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New Standards presents the history and legacy of Puutalo Oy (Timber Houses Ltd.), a Finnish industrial enterprise that was established in 1940 to house war refugees and expanded quickly into a worldwide exporter of prefabricated wooden houses.
The Puutalo consortium was established by 21 Finnish timber companies in order to coordinate the design and production of wooden houses, but it also created a model of manufacturing and construction that helped to modernise Finland’s building industry.
From 1940 to 1955, Puutalo shipped buildings to more than 30 countries around the world, quickly becoming one of Finland’s most widespread architectural exports. 

The New Standards project will be exhibited in the Finnish Pavillion at the 17th International Architecture Exhibition of La Biennale di Venezia. The  exhibition considers the legacy of Puutalo and its buildings 80 years since the founding of the company.

I was commissioned by Archinfo to offer a contemporary perspective on the Puutalo buildings and communities that still exist today. Documenting a wide range of contexts and climates from Finland to Colombia, these historical and contemporary views demonstrate that ‘how we live together’ is not only a question to be answered, but also a condition to be continuously examined.

Contemporary photography © Juuso Westerlund
Archival images @ Central archives for Finnish business records (ELKA)Aarhus archival image © Århus Stadsarkiv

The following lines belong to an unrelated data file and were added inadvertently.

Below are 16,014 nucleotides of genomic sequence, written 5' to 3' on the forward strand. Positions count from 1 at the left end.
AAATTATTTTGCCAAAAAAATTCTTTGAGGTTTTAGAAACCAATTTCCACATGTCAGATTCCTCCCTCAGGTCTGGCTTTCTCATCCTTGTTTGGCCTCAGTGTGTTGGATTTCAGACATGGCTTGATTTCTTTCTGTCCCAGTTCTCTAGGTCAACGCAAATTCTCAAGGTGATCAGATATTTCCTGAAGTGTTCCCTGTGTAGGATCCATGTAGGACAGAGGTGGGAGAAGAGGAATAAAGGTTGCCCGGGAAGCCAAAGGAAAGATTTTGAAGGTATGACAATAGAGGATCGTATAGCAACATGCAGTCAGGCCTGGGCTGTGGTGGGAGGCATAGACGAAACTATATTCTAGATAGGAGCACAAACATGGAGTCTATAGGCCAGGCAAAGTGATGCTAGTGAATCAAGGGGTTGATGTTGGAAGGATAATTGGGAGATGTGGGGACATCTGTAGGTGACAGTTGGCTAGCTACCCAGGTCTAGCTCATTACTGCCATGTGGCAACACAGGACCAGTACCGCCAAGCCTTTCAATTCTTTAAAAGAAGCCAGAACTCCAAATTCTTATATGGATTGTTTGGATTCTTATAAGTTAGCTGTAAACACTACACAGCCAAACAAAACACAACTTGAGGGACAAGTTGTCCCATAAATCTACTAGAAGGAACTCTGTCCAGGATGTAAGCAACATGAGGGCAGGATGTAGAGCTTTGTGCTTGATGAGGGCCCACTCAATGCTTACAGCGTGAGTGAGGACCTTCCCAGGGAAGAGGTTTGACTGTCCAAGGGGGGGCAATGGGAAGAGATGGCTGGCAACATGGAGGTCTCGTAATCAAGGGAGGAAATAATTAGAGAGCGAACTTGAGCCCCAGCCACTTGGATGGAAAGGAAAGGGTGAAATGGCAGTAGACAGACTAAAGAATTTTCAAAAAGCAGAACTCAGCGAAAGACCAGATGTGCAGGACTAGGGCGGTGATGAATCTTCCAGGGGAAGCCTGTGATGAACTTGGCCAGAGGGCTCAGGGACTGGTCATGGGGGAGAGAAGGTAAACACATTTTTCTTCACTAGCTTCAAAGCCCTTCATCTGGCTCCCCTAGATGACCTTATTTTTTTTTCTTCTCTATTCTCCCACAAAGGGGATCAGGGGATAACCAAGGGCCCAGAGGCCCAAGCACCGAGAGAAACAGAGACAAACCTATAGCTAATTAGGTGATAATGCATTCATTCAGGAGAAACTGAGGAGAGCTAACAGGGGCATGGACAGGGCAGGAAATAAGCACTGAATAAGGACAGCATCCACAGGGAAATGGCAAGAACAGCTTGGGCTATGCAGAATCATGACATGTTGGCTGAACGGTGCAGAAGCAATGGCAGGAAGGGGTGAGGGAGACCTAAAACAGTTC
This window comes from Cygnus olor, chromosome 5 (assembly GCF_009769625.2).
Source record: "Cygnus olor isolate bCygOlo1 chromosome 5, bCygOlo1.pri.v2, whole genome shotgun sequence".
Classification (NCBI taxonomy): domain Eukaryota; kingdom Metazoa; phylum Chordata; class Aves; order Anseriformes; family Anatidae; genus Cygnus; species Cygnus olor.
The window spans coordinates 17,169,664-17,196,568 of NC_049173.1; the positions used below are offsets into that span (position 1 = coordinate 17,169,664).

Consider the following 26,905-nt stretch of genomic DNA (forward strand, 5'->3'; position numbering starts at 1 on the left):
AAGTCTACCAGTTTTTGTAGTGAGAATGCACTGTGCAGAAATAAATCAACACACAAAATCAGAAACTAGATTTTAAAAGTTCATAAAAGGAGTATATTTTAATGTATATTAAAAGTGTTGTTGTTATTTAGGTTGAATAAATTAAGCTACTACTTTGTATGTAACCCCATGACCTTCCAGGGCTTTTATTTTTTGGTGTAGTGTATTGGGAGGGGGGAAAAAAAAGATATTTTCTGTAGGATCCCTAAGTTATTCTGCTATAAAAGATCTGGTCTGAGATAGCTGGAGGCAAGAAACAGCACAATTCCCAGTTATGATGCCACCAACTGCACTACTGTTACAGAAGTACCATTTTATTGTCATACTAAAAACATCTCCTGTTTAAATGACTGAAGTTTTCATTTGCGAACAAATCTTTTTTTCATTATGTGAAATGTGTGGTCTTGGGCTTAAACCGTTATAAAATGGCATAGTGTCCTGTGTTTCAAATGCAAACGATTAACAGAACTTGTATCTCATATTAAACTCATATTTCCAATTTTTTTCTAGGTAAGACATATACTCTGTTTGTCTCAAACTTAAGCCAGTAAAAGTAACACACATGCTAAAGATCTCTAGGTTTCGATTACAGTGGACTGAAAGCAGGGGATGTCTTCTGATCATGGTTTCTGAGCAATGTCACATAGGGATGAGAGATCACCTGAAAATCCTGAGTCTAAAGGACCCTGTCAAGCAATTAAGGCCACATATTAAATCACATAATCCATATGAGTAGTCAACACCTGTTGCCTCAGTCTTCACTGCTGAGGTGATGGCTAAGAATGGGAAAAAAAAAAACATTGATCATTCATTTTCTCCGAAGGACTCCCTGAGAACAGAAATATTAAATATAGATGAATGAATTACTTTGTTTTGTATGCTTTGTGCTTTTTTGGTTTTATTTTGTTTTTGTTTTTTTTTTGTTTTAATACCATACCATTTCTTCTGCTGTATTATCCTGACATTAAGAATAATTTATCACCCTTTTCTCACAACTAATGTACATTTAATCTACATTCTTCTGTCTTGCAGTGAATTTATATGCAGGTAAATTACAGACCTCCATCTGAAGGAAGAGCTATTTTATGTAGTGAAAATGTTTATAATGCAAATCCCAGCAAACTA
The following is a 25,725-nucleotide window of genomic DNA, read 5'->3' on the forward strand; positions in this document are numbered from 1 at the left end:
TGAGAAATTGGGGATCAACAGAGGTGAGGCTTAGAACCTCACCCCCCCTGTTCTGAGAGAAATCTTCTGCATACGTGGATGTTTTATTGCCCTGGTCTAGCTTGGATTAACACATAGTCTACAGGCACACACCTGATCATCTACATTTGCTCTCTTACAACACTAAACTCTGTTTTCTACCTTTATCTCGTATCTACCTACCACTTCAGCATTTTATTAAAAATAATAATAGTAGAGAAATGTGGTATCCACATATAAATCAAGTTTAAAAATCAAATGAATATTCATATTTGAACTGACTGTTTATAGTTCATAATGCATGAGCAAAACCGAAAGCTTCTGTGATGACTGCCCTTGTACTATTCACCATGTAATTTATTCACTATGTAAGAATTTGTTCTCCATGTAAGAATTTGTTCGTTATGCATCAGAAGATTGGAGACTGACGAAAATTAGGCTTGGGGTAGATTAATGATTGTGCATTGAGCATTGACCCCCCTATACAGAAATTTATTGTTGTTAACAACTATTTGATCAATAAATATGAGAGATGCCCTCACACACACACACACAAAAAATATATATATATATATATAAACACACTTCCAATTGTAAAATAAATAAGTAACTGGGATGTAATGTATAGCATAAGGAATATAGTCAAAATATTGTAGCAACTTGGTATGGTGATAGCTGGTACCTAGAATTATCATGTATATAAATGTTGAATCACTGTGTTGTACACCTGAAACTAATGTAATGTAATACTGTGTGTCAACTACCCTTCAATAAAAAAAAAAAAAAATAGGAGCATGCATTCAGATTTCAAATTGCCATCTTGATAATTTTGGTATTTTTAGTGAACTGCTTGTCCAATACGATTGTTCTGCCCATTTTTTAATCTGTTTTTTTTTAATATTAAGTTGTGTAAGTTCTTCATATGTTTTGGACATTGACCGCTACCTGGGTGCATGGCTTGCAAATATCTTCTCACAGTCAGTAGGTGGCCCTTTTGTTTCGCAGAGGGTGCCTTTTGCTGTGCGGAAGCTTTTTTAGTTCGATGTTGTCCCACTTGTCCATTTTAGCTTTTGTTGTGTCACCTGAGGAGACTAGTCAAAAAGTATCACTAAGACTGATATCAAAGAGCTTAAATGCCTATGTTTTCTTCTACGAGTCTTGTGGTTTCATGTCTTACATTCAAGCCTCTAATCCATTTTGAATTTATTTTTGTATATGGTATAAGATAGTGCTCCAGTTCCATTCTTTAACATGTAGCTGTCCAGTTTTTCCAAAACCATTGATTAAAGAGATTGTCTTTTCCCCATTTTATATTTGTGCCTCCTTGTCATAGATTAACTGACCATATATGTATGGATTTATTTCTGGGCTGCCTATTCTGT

Images of the exhibition © Ugo Carmeni

Texts written by the exhibition curators Laura Berger, Kristo Vesikansa and Philip Tidwell.

You can find the full info of the project from  the New Standars official website.

Aarhus, Denmark

The Finneby neighborhood of Aarhus, built in the mid 1940s, is the largest complex of Puutalo houses in Denmark.  In return for wooden buildings and other products from the forest industry, Denmark exported food to Finland.

The neighborhood was built by the City of Aarhus about 3 km west of the urban centre, in an area that had been mostly undeveloped. Houses were sold to working-class families at affordable prices

Today, Finneby is a popular middle-class residential area with a close-knit community and an active residents´ association.

Barranquilla, Colombia

The neighborhood known today as Simón Bolívar was built in the mid 1950s in the port city of Barranquilla, along the Caribbean coast of Colombia. The existing ‘Las Nieves’ airport was relocated to the periphery of the city, making space for a new housing area that would accommodate thousands of working-class families. As part of this effort, a trade deal was signed in 1955 that required 2,700 wooden houses from Finland in exchange for $3 million of Colombian coffee. Today, the neighborhood has become dramatically denser, especially along the main boulevard. Most houses have been replaced by larger structures of concrete and masonry, but distinctive wooden façades can be found along many blocks. The area maintains a strong identity as a vibrant, working-class community and many of the homes are still occupied by descendants of the original owners.

Helsinki, Finland

The Marttila neighborhood of Helsinki was built in the early 1940s as a residential area for war veterans injured during the Fenno-Soviet Winter War (1939-1940).
Although the region of Northwest Helsinki has changed dramatically since the 1940s, the Marttila neighborhood has retained a more suburban character than most of the surrounding area.     
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